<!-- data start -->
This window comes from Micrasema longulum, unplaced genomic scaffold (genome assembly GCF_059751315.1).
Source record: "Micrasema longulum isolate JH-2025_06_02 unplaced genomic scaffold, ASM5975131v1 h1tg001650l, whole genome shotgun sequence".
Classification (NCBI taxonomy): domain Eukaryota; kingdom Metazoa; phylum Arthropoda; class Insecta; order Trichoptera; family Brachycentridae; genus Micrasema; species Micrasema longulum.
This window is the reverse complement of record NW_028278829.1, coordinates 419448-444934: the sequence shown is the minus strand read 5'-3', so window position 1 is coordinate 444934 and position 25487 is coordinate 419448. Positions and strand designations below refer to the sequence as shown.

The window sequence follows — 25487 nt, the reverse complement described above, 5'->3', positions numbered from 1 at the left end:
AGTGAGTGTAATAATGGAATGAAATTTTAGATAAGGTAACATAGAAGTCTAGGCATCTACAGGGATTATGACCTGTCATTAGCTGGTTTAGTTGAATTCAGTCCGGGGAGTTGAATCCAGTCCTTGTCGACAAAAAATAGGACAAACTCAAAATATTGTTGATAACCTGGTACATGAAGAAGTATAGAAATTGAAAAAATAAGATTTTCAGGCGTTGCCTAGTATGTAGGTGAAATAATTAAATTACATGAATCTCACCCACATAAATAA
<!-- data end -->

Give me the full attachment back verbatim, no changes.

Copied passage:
This window comes from Micrasema longulum, unplaced genomic scaffold (genome assembly GCF_059751315.1).
Source record: "Micrasema longulum isolate JH-2025_06_02 unplaced genomic scaffold, ASM5975131v1 h1tg001650l, whole genome shotgun sequence".
Classification (NCBI taxonomy): domain Eukaryota; kingdom Metazoa; phylum Arthropoda; class Insecta; order Trichoptera; family Brachycentridae; genus Micrasema; species Micrasema longulum.
This window is the reverse complement of record NW_028278829.1, coordinates 419448-444934: the sequence shown is the minus strand read 5'-3', so window position 1 is coordinate 444934 and position 25487 is coordinate 419448. Positions and strand designations below refer to the sequence as shown.

The window sequence follows — 25487 nt, the reverse complement described above, 5'->3', positions numbered from 1 at the left end:
AGTGAGTGTAATAATGGAATGAAATTTTAGATAAGGTAACATAGAAGTCTAGGCATCTACAGGGATTATGACCTGTCATTAGCTGGTTTAGTTGAATTCAGTCCGGGGAGTTGAATCCAGTCCTTGTCGACAAAAAATAGGACAAACTCAAAATATTGTTGATAACCTGGTACATGAAGAAGTATAGAAATTGAAAAAATAAGATTTTCAGGCGTTGCCTAGTATGTAGGTGAAATAATTAAATTACATGAATCTCACCCACATAAATAA